Beware of geeks bearing gifts

By Simson Garfinkel

By Salon Staff
Published August 8, 2000 7:45PM (EDT)

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I think Garfinkel got everything right in this piece, except one: "The Windows graphical user interface is vastly better than any of the interfaces available for Unix or Linux."

I have found the Windows interface one of the clumsiest, most rigid, most obfuscated things I've ever used. For example, its flexibility is zilch: Just try changing the keyboard focus policy to "follows pointer," or setting a function key to raise or lower the window that has the focus, or changing the colors or fonts in an application on the fly -- and have the changes work consistently among applications. Any of the X Window System-based interfaces on Unix/Linux systems allow users to configure the system to their taste in ways that Windows can't even begin to mimic, and without rebooting the system. And if one interface isn't palatable, there are plenty more to choose from. Unlike Windows, which forces users to work the way IT wants to work.

-- Dave Woodworth

Simson Garfinkel is right: Versions of Windows that have been based on DOS are depressingly unstable even five years after Windows 95 (which, like 98 and Me, still runs DOS underneath it all in order to deliver maximum backwards-compatibility). But Microsoft's NT line of operating systems (which includes the badly named Windows 2000) is nowhere near as unstable. Case in point: I'm a software developer, and right now my copy of Windows 2000 Professional has been running uninterrupted for 66 days! No reboots, restarts or crashes.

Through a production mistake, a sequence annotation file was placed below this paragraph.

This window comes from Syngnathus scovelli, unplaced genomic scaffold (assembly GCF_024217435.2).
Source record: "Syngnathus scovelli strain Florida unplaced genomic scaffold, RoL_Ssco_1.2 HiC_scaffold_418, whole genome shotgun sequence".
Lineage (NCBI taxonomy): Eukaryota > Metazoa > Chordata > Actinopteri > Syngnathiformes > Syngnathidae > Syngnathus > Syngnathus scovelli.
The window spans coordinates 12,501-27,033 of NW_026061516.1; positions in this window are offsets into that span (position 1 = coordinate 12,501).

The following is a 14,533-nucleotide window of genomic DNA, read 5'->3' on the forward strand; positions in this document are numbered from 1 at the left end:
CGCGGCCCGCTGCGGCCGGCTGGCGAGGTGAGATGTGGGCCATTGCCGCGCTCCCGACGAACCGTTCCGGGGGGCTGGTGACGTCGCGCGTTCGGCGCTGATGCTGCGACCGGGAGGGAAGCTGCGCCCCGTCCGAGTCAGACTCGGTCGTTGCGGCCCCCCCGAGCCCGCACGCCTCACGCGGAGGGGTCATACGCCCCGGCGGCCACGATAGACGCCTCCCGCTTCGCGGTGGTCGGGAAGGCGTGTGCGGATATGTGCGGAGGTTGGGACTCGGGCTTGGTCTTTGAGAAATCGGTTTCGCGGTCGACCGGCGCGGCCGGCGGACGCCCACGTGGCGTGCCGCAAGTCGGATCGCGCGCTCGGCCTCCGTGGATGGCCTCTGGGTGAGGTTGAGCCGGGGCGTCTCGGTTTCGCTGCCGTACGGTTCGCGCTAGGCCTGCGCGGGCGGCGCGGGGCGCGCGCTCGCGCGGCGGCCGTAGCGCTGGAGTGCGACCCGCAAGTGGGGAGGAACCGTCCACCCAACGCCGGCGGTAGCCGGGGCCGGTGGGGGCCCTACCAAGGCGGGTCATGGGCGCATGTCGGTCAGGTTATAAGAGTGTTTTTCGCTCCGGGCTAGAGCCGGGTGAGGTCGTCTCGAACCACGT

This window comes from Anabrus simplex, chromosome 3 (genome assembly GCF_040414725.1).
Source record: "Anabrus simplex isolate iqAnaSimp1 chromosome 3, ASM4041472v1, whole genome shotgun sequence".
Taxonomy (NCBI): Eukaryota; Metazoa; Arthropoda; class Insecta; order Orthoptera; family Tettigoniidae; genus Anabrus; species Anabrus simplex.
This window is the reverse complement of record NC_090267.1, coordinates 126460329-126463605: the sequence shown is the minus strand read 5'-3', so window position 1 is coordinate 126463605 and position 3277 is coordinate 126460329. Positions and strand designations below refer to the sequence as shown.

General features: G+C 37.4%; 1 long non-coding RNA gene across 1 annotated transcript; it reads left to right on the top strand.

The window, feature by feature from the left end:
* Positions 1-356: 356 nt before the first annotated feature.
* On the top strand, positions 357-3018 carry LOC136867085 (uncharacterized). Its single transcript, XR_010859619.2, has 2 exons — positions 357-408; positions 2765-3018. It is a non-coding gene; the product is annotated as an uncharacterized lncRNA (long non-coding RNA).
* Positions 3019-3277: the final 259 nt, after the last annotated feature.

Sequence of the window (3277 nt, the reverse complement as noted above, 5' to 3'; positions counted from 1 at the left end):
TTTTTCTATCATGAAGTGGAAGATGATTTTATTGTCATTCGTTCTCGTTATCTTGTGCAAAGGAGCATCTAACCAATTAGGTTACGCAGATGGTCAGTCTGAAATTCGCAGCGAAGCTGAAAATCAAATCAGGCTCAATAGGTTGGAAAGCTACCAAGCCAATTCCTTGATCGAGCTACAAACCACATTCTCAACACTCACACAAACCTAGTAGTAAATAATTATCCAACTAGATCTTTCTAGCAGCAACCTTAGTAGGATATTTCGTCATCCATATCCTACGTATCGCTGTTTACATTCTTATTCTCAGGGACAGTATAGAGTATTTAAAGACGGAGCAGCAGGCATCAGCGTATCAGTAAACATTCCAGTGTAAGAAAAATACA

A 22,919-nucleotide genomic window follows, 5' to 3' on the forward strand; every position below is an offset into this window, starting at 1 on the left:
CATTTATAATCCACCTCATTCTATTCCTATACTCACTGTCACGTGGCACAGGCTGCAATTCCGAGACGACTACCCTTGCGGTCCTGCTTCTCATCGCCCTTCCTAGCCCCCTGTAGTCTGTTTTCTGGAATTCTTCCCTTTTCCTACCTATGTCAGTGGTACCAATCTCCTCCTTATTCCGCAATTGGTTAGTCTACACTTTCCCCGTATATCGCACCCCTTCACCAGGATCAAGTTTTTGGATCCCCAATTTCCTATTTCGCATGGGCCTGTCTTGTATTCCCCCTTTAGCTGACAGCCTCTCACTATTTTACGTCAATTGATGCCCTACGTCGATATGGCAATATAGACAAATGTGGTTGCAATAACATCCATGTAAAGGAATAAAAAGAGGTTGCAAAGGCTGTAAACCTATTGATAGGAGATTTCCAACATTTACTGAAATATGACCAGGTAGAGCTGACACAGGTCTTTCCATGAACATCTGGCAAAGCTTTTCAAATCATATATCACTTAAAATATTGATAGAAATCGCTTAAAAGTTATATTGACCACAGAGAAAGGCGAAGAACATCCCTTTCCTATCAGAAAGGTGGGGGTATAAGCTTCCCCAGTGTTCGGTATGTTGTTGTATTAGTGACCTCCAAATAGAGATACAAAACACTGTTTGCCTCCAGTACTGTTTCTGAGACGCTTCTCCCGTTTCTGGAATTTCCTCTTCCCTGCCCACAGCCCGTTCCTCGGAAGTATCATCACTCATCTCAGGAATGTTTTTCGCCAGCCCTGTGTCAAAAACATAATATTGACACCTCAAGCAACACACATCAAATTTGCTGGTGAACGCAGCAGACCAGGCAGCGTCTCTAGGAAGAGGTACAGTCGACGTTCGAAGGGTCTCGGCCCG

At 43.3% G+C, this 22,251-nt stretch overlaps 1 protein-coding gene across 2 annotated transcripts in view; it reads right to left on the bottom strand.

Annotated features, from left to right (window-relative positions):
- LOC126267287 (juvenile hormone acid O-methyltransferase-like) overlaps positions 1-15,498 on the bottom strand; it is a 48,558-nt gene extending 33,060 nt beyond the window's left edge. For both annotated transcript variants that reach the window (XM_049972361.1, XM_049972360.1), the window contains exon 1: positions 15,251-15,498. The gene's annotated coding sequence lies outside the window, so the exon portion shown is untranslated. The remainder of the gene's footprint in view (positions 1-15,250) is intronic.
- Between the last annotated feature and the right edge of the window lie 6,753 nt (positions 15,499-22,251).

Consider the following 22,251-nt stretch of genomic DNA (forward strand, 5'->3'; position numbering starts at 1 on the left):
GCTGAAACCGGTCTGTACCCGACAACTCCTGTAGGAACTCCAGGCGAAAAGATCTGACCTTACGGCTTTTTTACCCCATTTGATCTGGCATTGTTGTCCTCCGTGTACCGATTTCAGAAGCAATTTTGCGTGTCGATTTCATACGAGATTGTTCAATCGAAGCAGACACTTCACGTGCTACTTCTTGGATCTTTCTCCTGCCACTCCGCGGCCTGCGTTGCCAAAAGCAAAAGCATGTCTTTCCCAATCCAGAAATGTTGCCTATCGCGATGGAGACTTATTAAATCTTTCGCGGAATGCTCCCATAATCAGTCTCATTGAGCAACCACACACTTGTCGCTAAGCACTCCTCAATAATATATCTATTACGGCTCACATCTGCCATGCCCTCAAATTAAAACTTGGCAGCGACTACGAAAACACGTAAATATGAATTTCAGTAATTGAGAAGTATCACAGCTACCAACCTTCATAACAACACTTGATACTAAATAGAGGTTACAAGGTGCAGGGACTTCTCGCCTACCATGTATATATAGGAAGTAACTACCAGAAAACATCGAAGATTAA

Microsoft has a good product -- but unfortunately it's not the one that sells well. It's not even pushed to consumers.

-- P. Obbard

The implication that Unix and Linux are reliable because they don't support backwards compatibility could not be further from the truth. The whole point of Linux/Unix reliability is slavish devotion to the architecture of Unix, which is much older than DOS or Windows. Indeed, during the evolution of Windows, Microsoft routinely made Windows incompatible with previous versions, forcing users to buy all-new Windows application software. They only became "devoted" to compatibility after Windows became successful, and there were significant numbers of customers to annoy.

If you want to look for a really BIG example of backwards compatibility, look at the IBM System/390 mainframes, which will execute a program written for a System/360 from back in the mid '60s. (Indeed some of my own code from that period is still in use at IBM.) The continuity of the mainframe architecture is what keeps the economic engines of Western Civilization turning. Where do you think Y2K came from?

-- Russ Holsclaw

Salon Staff

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